- Fecal Incontinence
|Hypnotherapy for Irritable Bowel Syndrome-Type Symptoms in Patients with Quiescent Inflammatory Bowel Disease: A Randomized, Controlled Trial
J Crohns Colitis. 2021 Jul 5;15(7):1106-1113. doi: 10.1093/ecco-jcc/jjaa241.
Daniël R Hoekman 1, Arine M Vlieger 2, Pieter C Stokkers 3, Nofel Mahhmod 4, Svend Rietdijk 3, Nanne K de Boer 5, Tim G de Meij 1, Carla Frankenhuis 1, Geert R D'Haens 6, Marc A Benninga 1
1Department of Pediatric Gastroenterology and Nutrition, Amsterdam University Medical Center, Amsterdam, The Netherlands.
2Department of Pediatrics, St. Antonius Ziekenhuis, Nieuwegein, The Netherlands.
3Department of Gastroenterology, Onze Lieve Vrouwe Gasthuis, Amsterdam, The Netherlands.
4Department of Gastroenterology, St. Antonius Ziekenhuis, Nieuwegein, The Netherlands.
5Department of Gastroenterology and Hepatology, Amsterdam University Medical Center, Vrije Universiteit Amsterdam, AG&M Institute, Amsterdam, The Netherlands.
6Department of Gastroenterology and Hepatology, Amsterdam University Medical Center, Amsterdam, The Netherlands.
Background and aims: Many inflammatory bowel disease [IBD] patients in remission have persisting symptoms, compatible with irritable bowel syndrome [IBS-type symptoms]. We aimed to compare the effectiveness of gut-directed hypnotherapy vs standard medical treatment [SMT] for IBS-type symptoms in IBD patients.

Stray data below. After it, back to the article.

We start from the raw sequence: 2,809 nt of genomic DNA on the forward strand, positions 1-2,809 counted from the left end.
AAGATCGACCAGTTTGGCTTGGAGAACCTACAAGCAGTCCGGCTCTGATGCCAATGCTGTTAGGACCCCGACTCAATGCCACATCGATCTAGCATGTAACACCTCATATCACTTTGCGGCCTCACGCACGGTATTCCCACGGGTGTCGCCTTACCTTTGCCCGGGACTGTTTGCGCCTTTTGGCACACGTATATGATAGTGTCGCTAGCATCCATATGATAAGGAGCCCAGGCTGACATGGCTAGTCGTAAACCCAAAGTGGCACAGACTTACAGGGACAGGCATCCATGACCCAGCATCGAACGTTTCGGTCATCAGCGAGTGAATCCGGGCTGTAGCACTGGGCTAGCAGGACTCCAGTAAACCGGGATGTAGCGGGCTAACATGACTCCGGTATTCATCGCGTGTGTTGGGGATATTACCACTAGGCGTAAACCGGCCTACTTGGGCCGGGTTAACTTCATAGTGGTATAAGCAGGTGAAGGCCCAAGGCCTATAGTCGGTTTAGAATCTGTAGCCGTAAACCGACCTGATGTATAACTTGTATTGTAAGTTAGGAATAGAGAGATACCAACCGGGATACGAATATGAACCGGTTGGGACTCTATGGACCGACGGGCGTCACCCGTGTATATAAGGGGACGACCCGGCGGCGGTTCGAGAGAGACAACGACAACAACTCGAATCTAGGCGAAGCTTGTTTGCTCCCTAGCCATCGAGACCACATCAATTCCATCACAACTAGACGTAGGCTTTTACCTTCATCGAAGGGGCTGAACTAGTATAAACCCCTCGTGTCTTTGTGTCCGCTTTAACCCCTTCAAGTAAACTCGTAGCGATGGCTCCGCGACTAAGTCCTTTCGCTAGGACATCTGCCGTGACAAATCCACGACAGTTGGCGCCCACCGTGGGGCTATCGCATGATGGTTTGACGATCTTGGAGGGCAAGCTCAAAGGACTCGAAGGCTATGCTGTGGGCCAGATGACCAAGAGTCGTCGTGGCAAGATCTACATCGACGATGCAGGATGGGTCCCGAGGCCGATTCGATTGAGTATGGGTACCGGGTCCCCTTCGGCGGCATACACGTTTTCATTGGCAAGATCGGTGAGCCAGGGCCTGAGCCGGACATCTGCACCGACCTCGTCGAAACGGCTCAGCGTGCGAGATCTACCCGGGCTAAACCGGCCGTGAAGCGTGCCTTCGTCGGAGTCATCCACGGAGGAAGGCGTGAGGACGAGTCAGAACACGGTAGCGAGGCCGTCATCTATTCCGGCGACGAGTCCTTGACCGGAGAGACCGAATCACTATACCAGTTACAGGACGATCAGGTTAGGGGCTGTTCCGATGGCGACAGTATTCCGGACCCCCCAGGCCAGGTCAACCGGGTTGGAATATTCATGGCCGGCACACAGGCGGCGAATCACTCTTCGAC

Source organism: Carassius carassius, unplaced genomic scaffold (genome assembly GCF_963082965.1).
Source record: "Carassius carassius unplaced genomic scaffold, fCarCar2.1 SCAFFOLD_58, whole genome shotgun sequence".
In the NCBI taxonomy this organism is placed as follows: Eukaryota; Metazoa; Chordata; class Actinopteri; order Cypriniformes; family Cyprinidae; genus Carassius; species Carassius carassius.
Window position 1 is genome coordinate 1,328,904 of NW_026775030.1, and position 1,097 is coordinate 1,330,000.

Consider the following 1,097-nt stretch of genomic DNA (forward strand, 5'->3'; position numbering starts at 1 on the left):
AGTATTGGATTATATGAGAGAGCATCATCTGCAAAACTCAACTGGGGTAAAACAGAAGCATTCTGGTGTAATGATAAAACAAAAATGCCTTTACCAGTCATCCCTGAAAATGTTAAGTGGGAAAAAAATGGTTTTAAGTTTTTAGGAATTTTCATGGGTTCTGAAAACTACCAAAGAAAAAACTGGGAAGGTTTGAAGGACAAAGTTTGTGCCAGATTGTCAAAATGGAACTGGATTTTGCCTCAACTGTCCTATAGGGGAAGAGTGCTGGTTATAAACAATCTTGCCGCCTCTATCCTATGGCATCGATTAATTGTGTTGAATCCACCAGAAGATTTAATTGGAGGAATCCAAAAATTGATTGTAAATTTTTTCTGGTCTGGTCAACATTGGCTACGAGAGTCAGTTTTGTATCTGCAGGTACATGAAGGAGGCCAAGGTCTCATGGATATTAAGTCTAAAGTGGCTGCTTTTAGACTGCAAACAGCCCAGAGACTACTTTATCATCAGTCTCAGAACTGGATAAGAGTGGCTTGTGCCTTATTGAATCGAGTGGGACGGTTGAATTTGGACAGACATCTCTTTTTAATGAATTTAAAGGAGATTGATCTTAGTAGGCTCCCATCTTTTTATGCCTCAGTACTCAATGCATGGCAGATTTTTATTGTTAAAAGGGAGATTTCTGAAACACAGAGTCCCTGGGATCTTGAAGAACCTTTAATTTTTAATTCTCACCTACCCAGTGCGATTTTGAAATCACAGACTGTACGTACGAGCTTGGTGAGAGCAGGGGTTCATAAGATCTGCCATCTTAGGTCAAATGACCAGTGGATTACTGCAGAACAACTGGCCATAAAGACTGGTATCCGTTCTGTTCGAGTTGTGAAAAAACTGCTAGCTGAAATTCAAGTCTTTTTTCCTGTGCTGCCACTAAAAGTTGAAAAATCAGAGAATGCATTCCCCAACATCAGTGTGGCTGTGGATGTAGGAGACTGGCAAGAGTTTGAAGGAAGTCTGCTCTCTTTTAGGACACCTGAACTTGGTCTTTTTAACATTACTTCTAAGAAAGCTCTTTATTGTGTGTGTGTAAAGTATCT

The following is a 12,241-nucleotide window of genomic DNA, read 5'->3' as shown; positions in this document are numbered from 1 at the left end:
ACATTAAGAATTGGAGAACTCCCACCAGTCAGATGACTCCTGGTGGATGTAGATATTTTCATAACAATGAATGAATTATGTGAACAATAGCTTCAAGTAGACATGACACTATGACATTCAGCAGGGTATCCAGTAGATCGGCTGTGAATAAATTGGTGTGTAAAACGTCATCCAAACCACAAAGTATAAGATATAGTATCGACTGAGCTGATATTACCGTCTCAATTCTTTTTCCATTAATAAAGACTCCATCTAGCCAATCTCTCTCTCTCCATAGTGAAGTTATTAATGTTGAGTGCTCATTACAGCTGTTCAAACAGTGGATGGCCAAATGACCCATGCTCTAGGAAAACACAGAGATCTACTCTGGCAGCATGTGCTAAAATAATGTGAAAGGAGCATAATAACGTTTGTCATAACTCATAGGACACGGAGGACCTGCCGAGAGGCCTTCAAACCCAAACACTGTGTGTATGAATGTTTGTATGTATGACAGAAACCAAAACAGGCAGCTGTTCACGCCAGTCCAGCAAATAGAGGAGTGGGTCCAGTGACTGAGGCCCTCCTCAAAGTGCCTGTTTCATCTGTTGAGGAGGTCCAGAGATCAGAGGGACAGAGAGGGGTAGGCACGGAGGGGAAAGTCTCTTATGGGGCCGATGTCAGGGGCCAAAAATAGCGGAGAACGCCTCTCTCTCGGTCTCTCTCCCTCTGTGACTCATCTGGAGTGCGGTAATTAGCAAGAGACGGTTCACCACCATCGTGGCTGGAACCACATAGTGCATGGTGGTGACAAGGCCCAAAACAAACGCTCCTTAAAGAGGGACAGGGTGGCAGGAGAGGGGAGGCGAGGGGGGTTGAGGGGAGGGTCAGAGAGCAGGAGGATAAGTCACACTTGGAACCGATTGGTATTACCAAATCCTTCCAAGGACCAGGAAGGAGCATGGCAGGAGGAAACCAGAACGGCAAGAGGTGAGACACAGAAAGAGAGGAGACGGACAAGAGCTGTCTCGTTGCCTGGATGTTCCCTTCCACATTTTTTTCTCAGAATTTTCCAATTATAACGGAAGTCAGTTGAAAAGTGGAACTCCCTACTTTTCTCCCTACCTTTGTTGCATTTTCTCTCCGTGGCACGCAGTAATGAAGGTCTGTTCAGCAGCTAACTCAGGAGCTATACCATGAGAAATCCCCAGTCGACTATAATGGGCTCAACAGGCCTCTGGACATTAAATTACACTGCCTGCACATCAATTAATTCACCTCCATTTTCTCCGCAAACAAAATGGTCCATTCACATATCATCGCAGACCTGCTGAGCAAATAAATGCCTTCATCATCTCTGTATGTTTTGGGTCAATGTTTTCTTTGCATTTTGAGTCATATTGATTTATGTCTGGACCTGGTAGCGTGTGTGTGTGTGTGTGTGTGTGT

Methods: In this multicentre, randomized, controlled, open-label trial, patients aged 12-65 years with IBD in clinical remission [global assessment] and biochemical remission [faecal calprotectin ≤100 µg/g, or ≤200 µg/g without inflammation at endoscopy] with IBS according to Rome III criteria were randomized to hypnotherapy or SMT. Primary outcome was the proportion with ≥50% reduction on a visual analog scale for symptom severity, as measured with the Irritable Bowel Syndrome Severity Scoring System [IBS-SSS] at week 40 [i.e. 6 months after finishing the intervention], compared to baseline. Secondary outcomes included total IBS-SSS score, quality of life, adequate relief, IBS-related cognitions, and depression and anxiety scores.
Results: Eighty patients were included, of whom 70 received at least one session of the allocated treatment and were included in the modified intention-to-treat-population. Seven patients were excluded because of missing baseline data required for the primary outcome. The primary outcome was met in nine [27%] of 33 patients randomized to SMT and nine [30%] of 30 patients randomized to hypnotherapy [p = 0.81]. Adequate relief was reported in 60% and 40% of subjects, respectively. Exploratory analyses of secondary outcomes revealed no apparent differences between the two treatment groups.
Conclusions: Hypnotherapy was not superior to SMT in the treatment of IBS-type symptoms in IBD patients. Both treatment strategies are reasonable options from a clinical perspective.